During the Korean War the opposition party, the Republicans, did not revert to the risks of outright partisan opposition, although they came close to that in such statements as Senator Taft's denunciation of the war as "an unnecessary war … begun by President Truman without the slightest authority from Congress or the people." Here Taft touched also on another source of public dissatisfaction in the post-1945 limited wars, the unwillingness of presidents for various reasons to ask Congress to declare war. In such puzzling circumstances of undeclared war for limited but not clearly defined objects, it was not surprising that Republican objections came to focus on the theme that the war should either be fought to win or be terminated. This theme linked the Republicans with General Douglas MacArthur, the Far East commander whom President Truman felt obliged to relieve because of his insubordinate public calls for extension of the war in pursuit of "War's very object … victory."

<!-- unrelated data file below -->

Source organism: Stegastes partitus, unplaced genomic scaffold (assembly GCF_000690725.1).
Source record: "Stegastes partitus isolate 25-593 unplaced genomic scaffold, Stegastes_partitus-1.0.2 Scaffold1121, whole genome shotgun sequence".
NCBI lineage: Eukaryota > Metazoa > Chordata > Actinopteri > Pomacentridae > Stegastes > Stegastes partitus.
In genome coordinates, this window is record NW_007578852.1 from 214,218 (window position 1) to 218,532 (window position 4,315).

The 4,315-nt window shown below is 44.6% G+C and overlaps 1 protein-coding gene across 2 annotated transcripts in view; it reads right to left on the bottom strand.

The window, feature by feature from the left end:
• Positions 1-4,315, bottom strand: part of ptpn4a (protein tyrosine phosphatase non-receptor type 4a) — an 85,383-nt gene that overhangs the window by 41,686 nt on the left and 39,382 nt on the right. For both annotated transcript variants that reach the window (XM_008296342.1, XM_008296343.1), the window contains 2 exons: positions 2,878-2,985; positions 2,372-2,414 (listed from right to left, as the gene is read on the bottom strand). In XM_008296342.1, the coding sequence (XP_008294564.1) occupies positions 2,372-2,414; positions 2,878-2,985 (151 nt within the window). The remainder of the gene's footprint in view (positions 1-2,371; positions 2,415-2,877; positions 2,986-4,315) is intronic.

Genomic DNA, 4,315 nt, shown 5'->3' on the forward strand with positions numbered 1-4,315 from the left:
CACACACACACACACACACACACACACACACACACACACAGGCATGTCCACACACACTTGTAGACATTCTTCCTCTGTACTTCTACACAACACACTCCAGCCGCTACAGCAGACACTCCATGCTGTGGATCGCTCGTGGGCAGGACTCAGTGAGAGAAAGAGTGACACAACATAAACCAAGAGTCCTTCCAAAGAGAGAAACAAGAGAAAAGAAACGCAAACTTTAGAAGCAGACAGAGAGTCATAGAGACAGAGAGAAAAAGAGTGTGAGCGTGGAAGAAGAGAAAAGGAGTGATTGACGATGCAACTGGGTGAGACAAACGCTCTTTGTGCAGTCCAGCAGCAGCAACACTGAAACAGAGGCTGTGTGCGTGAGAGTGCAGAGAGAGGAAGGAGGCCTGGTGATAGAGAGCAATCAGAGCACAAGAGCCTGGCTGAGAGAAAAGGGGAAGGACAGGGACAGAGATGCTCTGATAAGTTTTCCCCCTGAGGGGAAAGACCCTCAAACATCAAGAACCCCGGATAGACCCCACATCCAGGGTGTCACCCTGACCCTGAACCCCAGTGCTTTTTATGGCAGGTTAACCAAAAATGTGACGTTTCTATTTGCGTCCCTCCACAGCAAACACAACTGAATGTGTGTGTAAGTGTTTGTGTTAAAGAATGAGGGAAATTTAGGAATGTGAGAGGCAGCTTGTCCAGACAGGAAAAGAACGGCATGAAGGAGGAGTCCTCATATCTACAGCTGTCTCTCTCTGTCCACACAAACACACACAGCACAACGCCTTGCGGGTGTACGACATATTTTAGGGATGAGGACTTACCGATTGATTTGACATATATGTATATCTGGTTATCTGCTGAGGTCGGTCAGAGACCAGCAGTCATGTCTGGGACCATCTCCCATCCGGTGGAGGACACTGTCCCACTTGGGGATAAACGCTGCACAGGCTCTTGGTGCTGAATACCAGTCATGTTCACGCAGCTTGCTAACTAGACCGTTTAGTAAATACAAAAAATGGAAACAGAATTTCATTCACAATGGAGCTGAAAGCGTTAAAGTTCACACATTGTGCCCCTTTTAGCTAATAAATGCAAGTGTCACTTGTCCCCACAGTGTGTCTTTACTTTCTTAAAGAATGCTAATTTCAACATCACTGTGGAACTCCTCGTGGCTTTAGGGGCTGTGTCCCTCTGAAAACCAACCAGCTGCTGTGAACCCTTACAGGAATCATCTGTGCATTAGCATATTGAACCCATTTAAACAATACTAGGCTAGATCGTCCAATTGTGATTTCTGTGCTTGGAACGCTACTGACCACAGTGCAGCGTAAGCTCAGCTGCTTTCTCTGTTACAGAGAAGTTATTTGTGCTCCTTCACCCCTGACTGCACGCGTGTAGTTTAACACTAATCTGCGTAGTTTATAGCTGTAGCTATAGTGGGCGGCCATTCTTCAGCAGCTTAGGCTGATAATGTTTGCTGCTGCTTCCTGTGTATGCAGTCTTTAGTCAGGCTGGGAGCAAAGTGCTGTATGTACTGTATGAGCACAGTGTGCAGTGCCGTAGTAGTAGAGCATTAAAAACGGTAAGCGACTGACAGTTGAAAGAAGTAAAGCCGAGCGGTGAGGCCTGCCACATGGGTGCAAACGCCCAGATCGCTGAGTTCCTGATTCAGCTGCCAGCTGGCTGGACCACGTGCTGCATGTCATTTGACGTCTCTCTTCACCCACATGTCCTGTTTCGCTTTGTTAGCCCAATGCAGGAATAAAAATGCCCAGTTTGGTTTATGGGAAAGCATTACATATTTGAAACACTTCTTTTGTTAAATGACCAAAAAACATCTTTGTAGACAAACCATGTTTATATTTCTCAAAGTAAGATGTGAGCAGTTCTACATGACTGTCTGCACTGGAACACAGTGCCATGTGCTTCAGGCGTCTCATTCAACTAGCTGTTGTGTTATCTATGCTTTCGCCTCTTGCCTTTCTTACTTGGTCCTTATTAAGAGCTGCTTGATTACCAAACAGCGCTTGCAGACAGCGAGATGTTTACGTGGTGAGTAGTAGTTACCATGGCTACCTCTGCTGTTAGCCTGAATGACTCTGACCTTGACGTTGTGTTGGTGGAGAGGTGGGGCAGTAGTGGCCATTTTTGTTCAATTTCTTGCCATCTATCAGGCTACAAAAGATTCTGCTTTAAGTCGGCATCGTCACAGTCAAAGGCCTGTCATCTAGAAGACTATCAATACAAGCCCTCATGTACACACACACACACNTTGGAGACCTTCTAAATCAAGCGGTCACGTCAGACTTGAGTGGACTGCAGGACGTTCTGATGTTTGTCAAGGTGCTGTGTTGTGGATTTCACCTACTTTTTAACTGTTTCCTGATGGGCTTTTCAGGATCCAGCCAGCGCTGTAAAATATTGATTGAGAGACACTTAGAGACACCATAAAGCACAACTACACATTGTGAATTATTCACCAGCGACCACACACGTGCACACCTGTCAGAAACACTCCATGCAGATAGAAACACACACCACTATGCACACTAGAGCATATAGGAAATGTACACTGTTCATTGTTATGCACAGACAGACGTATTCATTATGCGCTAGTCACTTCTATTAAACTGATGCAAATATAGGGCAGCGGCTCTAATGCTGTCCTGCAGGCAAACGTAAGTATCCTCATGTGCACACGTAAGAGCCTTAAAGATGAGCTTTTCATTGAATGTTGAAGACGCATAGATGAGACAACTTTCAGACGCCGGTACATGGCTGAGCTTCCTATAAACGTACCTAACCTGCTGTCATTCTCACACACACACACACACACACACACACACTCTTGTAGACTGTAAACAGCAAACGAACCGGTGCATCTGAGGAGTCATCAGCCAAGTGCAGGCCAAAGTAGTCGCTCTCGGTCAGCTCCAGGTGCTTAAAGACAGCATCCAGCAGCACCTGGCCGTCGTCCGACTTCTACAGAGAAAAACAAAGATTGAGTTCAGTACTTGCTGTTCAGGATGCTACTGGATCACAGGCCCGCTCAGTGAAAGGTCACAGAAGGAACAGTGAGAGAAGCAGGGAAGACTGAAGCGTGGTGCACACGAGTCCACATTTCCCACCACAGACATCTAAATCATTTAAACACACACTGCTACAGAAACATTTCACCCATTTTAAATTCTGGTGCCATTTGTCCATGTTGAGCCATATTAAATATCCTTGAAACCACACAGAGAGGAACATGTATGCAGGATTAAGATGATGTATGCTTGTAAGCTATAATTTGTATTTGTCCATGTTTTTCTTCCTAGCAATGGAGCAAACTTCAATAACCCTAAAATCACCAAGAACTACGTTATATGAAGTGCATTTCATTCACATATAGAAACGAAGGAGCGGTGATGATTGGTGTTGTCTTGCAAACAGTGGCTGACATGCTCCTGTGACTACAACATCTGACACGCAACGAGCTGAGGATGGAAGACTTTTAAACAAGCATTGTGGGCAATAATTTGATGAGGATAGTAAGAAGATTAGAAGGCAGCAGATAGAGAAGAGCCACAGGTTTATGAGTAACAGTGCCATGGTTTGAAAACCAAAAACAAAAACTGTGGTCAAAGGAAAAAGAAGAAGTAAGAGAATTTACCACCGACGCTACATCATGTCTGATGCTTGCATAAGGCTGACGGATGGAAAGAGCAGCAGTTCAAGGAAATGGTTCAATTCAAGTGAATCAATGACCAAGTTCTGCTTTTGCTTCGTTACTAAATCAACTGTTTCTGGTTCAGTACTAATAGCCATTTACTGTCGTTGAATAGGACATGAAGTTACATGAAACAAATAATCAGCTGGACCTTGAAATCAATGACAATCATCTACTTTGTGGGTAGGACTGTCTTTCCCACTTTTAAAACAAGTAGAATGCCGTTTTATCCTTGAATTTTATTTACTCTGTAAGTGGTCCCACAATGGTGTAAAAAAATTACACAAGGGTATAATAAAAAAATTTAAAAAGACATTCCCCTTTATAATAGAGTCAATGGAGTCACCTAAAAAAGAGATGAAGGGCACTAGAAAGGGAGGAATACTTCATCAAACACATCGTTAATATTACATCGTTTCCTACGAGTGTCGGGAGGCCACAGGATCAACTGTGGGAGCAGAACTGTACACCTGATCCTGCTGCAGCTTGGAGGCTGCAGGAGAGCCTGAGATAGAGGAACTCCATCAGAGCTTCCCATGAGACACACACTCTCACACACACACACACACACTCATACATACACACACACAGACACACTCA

The upshot of MacArthur's activities was the dramatic Truman-MacArthur crisis; but given the anomalies of the Korean War in terms of the American tradition of war, Korea would have provoked much the same partisan and popular discontent even if there had been nothing like that particular eruption. The concept of limited war was difficult for the sponsoring administration itself to master. The theorizing that was to make limited war a familiar conception at least to foreign policy and strategy intellectuals during the next decade still lay in the future. The Truman administration kept the Korean War limited not out of a sophisticated understanding of the conception but largely because of a misapprehension, namely that the war was a communist feint to divert American attention in preparation for a major Soviet offensive in Europe, and that, accordingly, American military resources must remain as much as possible concentrated in Europe and the United States. After China entered the war and destroyed the possibility of using the war to reunite all of Korea, the Truman administration lost its own enthusiasm for prosecuting the war, such as it had been able to summon up, and the administration became so eager for peace that it spared the enemy most military pressure as soon as it announced a disposition to negotiate. In these circumstances the negotiations dragged on inconclusively until the inauguration of a new government in Washington. With the very sponsors of the war so vague about its nature and objectives, so unskillful in its management, and so lacking in conviction that it was worth fighting, it is little wonder that public discontent with the prolonged bloodletting and the absence of clear military success made the Democrats extremely vulnerable in the elections of 1952. The electorate responded to Republican criticism of every aspect of the conduct of the war, and especially to the Republican candidate General Dwight D. Eisenhower's promise that somehow he would end it. With the help of the East-West thaw that followed the fortuitous death of Soviet Premier Josef Stalin, President Eisenhower did end the war.